Michael Netter

Artist Q&A with Michael Netter

For more than 40 years, Michael Netter has been religiously creating video art, paintings and assemblages. A self-taught artist, he became a protégé of Andy Warhol, fully immersed in the dynamic art world of New York in the early 1970s. He is represented by ACA Galleries in New York.

“Three Wise Men”, mixed media on canvas, 62 x 66 in | 157 x 168 cm, 1995

How did you become a professional artist?

I was always an artist in a sense; always loved art and saw it as a calling. I guess that’s kind of a standard answer, but I’m mostly self-taught.  As I reflect more on the question, I would say it was to put my creative self to work.  That I want to manifest my ideas in a lasting form of communication in a more conceptual and less literal manner than through words. 

When is a piece finished for you?

It’s magical – a piece feels unfinished until, with that one stroke, it’s all of a sudden finished. That can take 2 days or 10 years. I feel all work has the possibility of being good, you just must keep working at it.  In fact, sometimes I have felt like gessoing over a painting that I can’t see any potential in only to finally discover a path that works much later on. This might happen in the last 5% of effort on a work. 

Michael Netter, self portrait.

What are the influences and inspirations in your work?

I try to resist being influenced by other artists although I might see some dimension of their art that gives me an idea.  Some art influences/inspirations are – early Italian Renaissance painters like Cimabue, Fra Angelico, etc. because they are about icons and are relatively primitive; Paul Klee because much of the time he works with stylized symbols and language; Stuart Davis because he deals with beautifully drawn commercial objects/brands in an “all-over” composition, and Warhol with his stripped-down repetition.

With the new works using mascots, I’m reaching into a previous career as a corporate consultant working on branding and marketing for Coca-Cola, Kraft, American Express and many others.  So I had a deep interest and an up-close-and-personal engagement with big corporate America that gives me insight into what they wanted to say and show the world.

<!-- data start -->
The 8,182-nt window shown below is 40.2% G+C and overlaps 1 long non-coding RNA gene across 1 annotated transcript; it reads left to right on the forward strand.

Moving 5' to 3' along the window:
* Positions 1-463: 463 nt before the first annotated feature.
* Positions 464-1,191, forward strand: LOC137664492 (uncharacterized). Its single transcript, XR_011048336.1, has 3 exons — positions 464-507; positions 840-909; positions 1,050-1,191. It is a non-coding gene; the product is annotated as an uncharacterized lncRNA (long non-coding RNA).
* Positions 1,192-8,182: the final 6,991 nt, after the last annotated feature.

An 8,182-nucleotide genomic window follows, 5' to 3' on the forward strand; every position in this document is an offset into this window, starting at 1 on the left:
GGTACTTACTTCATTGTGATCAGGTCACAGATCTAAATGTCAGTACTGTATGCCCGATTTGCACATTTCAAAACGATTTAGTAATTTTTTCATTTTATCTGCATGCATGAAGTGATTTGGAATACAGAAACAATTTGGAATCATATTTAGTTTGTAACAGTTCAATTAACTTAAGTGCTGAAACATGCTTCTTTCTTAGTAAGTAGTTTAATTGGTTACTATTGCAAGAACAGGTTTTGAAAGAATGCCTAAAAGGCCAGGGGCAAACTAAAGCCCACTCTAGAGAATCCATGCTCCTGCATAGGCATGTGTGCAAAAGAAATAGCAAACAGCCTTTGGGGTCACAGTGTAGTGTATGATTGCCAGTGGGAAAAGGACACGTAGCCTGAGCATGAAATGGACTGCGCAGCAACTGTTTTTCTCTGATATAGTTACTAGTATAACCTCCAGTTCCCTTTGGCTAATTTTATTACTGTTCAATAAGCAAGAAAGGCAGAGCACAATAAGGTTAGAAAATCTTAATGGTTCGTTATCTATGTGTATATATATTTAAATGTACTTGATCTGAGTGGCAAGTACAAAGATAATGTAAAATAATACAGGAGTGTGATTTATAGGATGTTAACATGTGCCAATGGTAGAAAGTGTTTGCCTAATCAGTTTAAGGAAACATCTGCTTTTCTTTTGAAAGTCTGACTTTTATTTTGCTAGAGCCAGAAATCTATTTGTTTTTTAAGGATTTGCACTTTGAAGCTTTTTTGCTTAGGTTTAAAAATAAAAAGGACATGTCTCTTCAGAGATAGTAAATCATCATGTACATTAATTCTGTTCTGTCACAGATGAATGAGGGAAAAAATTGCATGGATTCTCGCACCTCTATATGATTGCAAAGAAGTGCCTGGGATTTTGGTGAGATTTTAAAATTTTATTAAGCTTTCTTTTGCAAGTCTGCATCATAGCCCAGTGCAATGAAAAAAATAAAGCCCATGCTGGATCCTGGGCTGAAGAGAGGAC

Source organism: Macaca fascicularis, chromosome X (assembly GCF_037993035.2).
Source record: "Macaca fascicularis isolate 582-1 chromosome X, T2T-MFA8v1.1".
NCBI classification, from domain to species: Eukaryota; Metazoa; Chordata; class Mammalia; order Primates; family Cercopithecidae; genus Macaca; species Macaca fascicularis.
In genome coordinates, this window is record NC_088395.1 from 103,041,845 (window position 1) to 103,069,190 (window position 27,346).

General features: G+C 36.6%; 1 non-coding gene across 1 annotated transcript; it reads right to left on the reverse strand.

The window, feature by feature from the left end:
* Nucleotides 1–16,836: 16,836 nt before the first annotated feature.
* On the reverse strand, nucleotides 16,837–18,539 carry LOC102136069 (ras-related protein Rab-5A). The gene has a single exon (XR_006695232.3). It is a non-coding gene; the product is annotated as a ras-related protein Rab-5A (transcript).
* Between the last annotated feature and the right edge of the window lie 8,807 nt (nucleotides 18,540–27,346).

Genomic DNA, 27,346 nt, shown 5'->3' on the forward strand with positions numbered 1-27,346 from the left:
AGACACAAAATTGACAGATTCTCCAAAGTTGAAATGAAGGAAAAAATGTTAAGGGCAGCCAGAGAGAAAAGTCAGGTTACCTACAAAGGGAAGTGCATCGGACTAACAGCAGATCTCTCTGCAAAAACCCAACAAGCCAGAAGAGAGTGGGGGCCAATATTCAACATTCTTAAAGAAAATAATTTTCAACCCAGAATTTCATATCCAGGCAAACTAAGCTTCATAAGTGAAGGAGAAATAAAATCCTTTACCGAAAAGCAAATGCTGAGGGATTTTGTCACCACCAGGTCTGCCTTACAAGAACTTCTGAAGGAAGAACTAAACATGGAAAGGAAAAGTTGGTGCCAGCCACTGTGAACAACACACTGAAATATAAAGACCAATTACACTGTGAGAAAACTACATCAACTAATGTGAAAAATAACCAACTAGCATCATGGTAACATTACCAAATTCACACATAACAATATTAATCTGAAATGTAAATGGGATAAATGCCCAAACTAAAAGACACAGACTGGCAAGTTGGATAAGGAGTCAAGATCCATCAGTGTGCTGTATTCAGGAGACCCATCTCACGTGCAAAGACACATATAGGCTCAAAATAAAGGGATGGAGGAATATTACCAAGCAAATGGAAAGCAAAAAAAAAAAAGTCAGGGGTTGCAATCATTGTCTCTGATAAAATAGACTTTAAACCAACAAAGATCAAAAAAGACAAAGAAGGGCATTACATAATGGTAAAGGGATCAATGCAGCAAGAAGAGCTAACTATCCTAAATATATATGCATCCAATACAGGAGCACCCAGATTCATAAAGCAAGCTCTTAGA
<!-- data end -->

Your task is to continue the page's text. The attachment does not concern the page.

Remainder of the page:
What is different about your current body of work from previous work?

My process is similar to what I’ve been doing for a long time with stencils, spray and hand painting, dense and all-over compositions, lots of texture.  In the past I’ve used very common images like numbers and letters or household objects, but now I’m using specific commercial images – Tony The Tiger, Mr. Peanut, Fresh-up Freddy (7-up), Silly (rabbit avatar of Trix cereal) and others.  

How is your work different than everything else out there?

That’s in the eye of the beholder.  In making my art I always step back and ask myself if it feels derivative in any way.  If it does, I change it until it doesn’t.  

What makes my work different is that while I use iconic commercial logos and mascots that are created for mass marketing and are slick, I am stripping them to their basic imagery which I then randomly recreate with hand-made stencils making the image not as precious. The works are more about composition than the recognition or meaning that businesses wanted them to have.  Artists are always using logos or pop culture as protest or appropriation or making their work just as slick as commentary, while my work is unmannered, denotative, vernacular, and impersonal.  

Tell us about a few of your career highlights or moments that greatly affected your career? 

I was fortunate enough early in my career to be Andy Warhol’s videographer. That allowed me to spend a lot of time with him, other artists, art collectors, fashion designers, and a horde of original, creative characters who hung out in The Factory or with him socially. The three years I spent with Andy provided “decades” of experiences including having my videos, “The Factory Diaries”, permanently installed at the Warhol Museum in Pittsburgh and featured in Warhol’s retrospective at The Whitney.

Having my work featured in the windows of Bonwit Teller on 5th Avenue.  Back in the day, it was a big deal since they displayed Jasper Johns, Robert Rauschenberg, Dali and many other known or up-and-coming artists.

After many years of not exhibiting, having my solo exhibit “Cryptographics” at ACA Galleries in 2016 was major.  It was amazing to be in a gallery started in 1932 that has represented some of the most significant artists of our times. 

“XiP”, mixed media sewn on canvas, 40 x 36 in | 102 x 91 cm, 1990/2020

What’s coming up for you?

Last year I was included in “Mortality” at the Katzen Art Center with the American University, curated by Robert Curcio and Donald Kuspit.  This exhibit with several other group shows I was going to be in were cancelled/postponed because of the pandemic.  However, luckily, I’ve managed to continue to sell work to new collectors who have been sent to me by past collectors. 

What advice would you give to an artist just starting out today?

Make art because you love/need to and not to get famous or rich. You need to work relentlessly to make your own work better and original. It’s good to see what’s happening in the galleries, online and other places, but you have to find inspiration from different sources other than current or recognized artists. 

To learn more about Michael and see his work, please visit www.MNetter.com.